Growth in Yorkshire & The Humber was 2.1% in the year to June 2019 according to estimates from ESCoE. The uplift from the previous quarter’s growth of 1.7% made Yorkshire & The Humber the second most improved region (out of twelve UK ‘regions’) and ranked it second overall. At 2.3%, London had the best performance with Northern Ireland at 1% the worst. The national growth rate for the same period was 1.5%. With the UK economy contracting by 0.2% in the quarter, growth in Yorkshire & The Humber compares favourably with most regional economies which have shrunk.
Unemployment in Yorkshire & The Humber increased by 7,000 to 136,000 between April and June, an increase of 0.3% to 5.0%; this was the second highest rate in the country. The South West had the lowest rate at 2.7%, the North East had the highest at 5.3% with the UK rate at 3.9%. The South West also had the highest employment rate at 80.5% which compared with 73.3% in Yorkshire & The Humber. UK employment was estimated at 76.1%, the joint highest since comparative records began in 1971.
In June, average earnings in Yorkshire & The Humber increased from to £564 to £574 per week. London had the highest average earnings of £831; the North East had the lowest at £537. In the UK average earnings grew by 3.7% or by 1.8% after inflation.
Yorkshire & The Humber average property prices increased during the month, the 0.6% uplift to £161,997 took the annual growth rate to 0.9%. In comparison UK prices grew by 0.7% to £230,292 during June which left the annual growth rate unchanged at 0.9%.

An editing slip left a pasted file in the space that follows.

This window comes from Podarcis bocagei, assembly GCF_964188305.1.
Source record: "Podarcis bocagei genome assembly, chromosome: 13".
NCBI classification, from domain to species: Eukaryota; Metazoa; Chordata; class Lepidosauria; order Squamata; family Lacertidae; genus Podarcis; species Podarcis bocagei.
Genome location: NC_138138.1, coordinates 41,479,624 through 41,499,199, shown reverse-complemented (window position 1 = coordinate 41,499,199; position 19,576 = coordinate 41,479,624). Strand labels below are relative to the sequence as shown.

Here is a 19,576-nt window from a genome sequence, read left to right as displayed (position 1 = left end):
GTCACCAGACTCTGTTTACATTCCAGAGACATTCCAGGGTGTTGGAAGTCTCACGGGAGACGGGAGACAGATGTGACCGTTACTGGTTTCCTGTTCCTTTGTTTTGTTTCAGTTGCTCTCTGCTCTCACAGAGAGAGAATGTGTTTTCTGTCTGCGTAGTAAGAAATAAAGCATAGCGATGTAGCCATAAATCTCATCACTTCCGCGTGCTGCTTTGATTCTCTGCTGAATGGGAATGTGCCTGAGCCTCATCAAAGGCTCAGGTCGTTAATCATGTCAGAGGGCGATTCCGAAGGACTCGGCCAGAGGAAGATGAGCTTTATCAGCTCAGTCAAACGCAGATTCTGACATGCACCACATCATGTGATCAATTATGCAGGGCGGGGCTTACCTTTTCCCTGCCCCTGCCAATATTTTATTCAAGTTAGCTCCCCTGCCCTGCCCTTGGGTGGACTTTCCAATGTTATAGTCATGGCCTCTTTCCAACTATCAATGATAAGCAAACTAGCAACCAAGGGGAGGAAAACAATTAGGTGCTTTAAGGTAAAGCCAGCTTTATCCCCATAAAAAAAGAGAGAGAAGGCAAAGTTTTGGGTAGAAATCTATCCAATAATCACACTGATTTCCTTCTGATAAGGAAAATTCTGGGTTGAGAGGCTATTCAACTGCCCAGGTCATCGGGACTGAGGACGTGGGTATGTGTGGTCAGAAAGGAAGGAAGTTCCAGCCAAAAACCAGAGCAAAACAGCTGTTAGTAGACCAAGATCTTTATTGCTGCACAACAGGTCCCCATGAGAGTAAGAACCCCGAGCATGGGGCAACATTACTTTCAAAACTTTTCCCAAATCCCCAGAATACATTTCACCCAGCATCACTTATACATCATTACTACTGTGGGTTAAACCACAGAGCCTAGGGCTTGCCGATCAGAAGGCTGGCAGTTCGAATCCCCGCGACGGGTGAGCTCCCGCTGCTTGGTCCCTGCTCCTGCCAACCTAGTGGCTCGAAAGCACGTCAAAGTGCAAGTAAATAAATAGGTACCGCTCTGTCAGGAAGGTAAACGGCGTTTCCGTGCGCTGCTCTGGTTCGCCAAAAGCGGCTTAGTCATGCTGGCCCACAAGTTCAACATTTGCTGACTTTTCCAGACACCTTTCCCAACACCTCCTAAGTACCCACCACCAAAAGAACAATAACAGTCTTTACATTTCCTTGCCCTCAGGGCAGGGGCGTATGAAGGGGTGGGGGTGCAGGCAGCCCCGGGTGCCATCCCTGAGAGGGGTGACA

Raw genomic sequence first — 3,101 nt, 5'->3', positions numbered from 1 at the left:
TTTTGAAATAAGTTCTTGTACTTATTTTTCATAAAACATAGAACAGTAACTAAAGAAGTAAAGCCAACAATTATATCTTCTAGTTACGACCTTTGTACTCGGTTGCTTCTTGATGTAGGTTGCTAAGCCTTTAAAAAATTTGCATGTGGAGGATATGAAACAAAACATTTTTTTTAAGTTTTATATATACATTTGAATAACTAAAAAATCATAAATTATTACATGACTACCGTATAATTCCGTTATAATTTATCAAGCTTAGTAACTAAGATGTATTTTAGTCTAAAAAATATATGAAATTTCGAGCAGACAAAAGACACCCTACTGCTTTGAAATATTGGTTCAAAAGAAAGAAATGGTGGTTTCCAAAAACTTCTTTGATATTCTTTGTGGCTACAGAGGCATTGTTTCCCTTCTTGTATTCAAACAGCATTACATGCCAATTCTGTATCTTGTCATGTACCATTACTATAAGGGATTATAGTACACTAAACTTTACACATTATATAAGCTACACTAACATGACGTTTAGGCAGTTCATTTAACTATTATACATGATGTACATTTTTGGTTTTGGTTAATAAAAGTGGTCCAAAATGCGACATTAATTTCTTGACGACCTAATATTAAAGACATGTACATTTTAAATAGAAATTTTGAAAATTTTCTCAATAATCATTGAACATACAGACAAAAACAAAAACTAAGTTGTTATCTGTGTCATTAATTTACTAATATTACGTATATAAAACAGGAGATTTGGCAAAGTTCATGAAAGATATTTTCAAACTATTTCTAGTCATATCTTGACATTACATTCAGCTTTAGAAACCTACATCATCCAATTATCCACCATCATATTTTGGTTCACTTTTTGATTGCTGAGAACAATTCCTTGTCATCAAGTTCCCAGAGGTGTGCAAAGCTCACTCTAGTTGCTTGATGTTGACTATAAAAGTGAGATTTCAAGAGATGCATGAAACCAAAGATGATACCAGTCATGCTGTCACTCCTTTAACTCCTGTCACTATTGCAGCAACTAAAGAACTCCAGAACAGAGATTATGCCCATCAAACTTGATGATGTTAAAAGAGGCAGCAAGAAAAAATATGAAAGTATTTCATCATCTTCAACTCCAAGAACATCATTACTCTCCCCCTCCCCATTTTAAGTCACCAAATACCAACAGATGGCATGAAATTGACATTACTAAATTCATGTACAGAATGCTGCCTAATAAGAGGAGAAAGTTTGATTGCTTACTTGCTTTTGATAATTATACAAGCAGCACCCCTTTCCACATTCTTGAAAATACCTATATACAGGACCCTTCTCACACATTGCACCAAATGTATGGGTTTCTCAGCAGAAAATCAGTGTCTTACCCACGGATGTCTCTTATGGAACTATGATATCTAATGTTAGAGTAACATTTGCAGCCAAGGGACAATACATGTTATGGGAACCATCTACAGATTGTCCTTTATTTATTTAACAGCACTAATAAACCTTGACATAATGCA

It was a month of mixed messages from the Government on regional transport. In July, Boris Johnson used his first major policy speech in Manchester to promise a high speed rail link between Leeds and Manchester. High speed rail is expected to arrive in Leeds and the rest of northern England by 2033. But now the government has launched a review of the link (HS2) with a decision promised by the end of the year. With £7.4bn already spent, Transport Secretary, Grant Shapps, has refused to rule out scrapping it entirely. Phase 1 of the development between London and Birmingham is due to open at the end of 2026. In July, the current chairman of the project warned that the total cost could rise by £30bn to £86bn, putting the projects value for money into question. There was also disagreement over the project amongst northern leaders, with Manchester Mayor, Andy Burnham, pushing an underground option at Manchester Piccadilly (which may cost £6bn) contrary to HS2’s preferred surface station (£570m). With the HS2 project in jeopardy, Northern Powerhouse Rail’s £39bn High Speed 3 (HS3) or Crossrail for the North network in the North of England looks in doubt.